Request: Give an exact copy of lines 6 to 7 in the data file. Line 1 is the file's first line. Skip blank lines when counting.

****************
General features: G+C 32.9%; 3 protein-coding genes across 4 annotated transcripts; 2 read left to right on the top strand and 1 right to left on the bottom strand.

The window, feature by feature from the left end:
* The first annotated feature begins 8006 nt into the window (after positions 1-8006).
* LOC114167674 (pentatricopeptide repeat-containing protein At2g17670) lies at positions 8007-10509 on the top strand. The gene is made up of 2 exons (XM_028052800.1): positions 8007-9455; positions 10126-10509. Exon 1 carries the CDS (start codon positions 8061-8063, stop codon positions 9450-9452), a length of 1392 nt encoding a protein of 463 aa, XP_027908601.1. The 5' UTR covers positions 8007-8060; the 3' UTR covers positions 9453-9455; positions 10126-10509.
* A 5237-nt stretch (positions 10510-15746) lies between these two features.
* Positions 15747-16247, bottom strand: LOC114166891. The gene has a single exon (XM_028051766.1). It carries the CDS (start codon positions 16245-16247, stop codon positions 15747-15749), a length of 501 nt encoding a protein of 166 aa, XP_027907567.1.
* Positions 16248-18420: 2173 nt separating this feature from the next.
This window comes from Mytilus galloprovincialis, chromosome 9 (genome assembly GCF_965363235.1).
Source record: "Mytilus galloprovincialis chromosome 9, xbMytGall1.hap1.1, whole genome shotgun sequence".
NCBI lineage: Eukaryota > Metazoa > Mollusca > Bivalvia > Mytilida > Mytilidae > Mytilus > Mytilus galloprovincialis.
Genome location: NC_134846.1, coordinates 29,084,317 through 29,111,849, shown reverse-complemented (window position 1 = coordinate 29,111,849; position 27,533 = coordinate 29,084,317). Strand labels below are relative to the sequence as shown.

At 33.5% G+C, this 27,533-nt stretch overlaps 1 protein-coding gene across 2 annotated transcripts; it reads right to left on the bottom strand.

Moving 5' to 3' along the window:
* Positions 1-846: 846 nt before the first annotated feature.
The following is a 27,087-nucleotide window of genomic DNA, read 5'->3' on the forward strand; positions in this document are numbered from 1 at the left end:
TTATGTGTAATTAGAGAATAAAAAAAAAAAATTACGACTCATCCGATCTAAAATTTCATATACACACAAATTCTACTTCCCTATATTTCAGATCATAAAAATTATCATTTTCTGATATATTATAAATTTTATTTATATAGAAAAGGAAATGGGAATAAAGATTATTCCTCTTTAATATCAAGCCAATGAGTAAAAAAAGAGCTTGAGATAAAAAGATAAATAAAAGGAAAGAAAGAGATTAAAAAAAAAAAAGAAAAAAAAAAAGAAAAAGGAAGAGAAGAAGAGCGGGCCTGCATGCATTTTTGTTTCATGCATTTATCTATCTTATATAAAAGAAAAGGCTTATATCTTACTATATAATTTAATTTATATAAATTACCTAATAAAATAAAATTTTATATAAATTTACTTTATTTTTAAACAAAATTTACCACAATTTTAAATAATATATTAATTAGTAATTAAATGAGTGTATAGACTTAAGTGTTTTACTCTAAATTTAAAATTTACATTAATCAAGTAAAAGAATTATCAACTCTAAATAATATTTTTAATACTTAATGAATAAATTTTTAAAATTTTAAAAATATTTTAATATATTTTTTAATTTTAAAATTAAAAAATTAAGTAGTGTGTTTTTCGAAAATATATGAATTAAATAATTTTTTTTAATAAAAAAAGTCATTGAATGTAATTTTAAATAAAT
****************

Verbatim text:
* Positions 15747-16247, bottom strand: LOC114166891. The gene has a single exon (XM_028051766.1). It carries the CDS (start codon positions 16245-16247, stop codon positions 15747-15749), a length of 501 nt encoding a protein of 166 aa, XP_027907567.1.
* Positions 16248-18420: 2173 nt separating this feature from the next.